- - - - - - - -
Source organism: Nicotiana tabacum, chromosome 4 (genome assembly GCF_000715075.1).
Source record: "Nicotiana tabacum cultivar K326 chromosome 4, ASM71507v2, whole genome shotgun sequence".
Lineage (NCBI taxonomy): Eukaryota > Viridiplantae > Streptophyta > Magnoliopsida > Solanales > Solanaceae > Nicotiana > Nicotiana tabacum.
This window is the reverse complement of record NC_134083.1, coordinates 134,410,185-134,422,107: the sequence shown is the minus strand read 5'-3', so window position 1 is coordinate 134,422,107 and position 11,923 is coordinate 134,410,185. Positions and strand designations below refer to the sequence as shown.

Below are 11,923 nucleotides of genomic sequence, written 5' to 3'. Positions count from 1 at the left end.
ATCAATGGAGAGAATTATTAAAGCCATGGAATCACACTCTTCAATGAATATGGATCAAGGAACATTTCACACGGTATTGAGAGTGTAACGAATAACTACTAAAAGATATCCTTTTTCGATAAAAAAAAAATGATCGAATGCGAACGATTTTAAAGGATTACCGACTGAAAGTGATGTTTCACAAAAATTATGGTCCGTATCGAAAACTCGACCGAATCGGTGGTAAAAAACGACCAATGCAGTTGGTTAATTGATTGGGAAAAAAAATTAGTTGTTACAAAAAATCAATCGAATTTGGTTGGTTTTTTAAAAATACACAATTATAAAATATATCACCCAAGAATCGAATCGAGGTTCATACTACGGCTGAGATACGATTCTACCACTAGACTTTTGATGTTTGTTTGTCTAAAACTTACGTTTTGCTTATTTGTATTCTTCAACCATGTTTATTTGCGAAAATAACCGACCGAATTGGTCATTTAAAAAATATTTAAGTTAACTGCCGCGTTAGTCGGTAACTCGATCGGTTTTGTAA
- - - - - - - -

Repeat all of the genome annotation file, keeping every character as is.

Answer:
Source organism: Nicotiana tabacum, chromosome 4 (genome assembly GCF_000715075.1).
Source record: "Nicotiana tabacum cultivar K326 chromosome 4, ASM71507v2, whole genome shotgun sequence".
Lineage (NCBI taxonomy): Eukaryota > Viridiplantae > Streptophyta > Magnoliopsida > Solanales > Solanaceae > Nicotiana > Nicotiana tabacum.
This window is the reverse complement of record NC_134083.1, coordinates 134,410,185-134,422,107: the sequence shown is the minus strand read 5'-3', so window position 1 is coordinate 134,422,107 and position 11,923 is coordinate 134,410,185. Positions and strand designations below refer to the sequence as shown.

Below are 11,923 nucleotides of genomic sequence, written 5' to 3'. Positions count from 1 at the left end.
ATCAATGGAGAGAATTATTAAAGCCATGGAATCACACTCTTCAATGAATATGGATCAAGGAACATTTCACACGGTATTGAGAGTGTAACGAATAACTACTAAAAGATATCCTTTTTCGATAAAAAAAAAATGATCGAATGCGAACGATTTTAAAGGATTACCGACTGAAAGTGATGTTTCACAAAAATTATGGTCCGTATCGAAAACTCGACCGAATCGGTGGTAAAAAACGACCAATGCAGTTGGTTAATTGATTGGGAAAAAAAATTAGTTGTTACAAAAAATCAATCGAATTTGGTTGGTTTTTTAAAAATACACAATTATAAAATATATCACCCAAGAATCGAATCGAGGTTCATACTACGGCTGAGATACGATTCTACCACTAGACTTTTGATGTTTGTTTGTCTAAAACTTACGTTTTGCTTATTTGTATTCTTCAACCATGTTTATTTGCGAAAATAACCGACCGAATTGGTCATTTAAAAAATATTTAAGTTAACTGCCGCGTTAGTCGGTAACTCGATCGGTTTTGTAA